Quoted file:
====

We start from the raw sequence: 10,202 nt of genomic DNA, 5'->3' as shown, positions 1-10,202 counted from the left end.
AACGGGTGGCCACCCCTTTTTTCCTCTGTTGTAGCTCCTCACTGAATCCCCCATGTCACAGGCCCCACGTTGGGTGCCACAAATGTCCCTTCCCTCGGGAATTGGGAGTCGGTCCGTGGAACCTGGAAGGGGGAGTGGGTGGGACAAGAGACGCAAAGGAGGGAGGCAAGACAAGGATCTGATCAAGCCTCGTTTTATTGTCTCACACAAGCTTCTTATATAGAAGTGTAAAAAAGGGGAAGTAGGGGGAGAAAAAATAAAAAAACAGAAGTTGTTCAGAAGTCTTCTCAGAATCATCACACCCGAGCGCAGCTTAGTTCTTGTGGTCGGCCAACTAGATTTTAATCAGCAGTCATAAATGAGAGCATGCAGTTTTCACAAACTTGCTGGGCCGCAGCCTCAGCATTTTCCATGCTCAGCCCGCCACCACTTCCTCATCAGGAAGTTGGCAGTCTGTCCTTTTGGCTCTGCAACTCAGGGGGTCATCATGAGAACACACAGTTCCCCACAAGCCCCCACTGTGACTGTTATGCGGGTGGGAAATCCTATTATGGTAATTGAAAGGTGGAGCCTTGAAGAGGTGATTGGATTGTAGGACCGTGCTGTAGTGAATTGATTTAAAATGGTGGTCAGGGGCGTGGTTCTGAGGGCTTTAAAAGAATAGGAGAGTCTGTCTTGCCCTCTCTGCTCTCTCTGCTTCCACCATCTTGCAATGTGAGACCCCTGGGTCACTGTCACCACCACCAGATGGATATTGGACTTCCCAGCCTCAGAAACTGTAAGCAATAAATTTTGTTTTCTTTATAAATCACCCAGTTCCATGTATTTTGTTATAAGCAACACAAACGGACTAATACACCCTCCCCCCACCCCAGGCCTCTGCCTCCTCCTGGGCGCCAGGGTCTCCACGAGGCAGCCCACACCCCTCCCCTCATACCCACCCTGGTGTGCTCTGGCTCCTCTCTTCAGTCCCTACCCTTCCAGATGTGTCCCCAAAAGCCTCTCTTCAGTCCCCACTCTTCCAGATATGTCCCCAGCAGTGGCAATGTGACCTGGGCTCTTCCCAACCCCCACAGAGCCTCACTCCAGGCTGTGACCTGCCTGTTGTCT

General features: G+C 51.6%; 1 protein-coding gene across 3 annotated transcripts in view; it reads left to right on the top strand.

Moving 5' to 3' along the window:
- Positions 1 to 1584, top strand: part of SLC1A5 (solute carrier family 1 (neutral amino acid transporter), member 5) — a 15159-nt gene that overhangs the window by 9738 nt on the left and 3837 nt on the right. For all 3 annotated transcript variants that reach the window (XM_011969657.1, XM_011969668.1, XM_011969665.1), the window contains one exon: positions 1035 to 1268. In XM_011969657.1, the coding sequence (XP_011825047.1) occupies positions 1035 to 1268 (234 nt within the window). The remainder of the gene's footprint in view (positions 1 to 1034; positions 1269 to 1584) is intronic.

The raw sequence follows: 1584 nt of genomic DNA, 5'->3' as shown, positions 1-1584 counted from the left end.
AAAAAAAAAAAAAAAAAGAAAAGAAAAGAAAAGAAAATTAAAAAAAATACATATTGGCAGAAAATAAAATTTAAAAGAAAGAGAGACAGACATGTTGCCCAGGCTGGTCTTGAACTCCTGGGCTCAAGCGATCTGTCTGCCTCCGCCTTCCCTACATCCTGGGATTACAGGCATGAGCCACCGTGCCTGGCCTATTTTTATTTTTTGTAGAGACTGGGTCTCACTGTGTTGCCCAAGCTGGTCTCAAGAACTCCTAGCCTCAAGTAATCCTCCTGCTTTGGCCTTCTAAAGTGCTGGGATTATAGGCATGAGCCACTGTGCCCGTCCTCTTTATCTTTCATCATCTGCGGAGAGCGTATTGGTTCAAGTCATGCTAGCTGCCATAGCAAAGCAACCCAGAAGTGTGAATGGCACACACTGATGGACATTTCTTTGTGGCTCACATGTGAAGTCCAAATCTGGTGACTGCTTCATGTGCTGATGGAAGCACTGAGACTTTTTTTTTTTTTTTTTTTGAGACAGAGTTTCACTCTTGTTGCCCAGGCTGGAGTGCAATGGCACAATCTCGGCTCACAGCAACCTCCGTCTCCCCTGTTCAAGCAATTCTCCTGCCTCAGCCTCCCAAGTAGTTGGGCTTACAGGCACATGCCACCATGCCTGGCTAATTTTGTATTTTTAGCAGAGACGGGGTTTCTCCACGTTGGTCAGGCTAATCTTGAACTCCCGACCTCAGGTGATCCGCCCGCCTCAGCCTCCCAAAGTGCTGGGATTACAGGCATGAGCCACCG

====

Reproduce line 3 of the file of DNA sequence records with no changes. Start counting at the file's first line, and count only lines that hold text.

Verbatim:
General features: G+C 51.6%; 1 protein-coding gene across 3 annotated transcripts in view; it reads left to right on the top strand.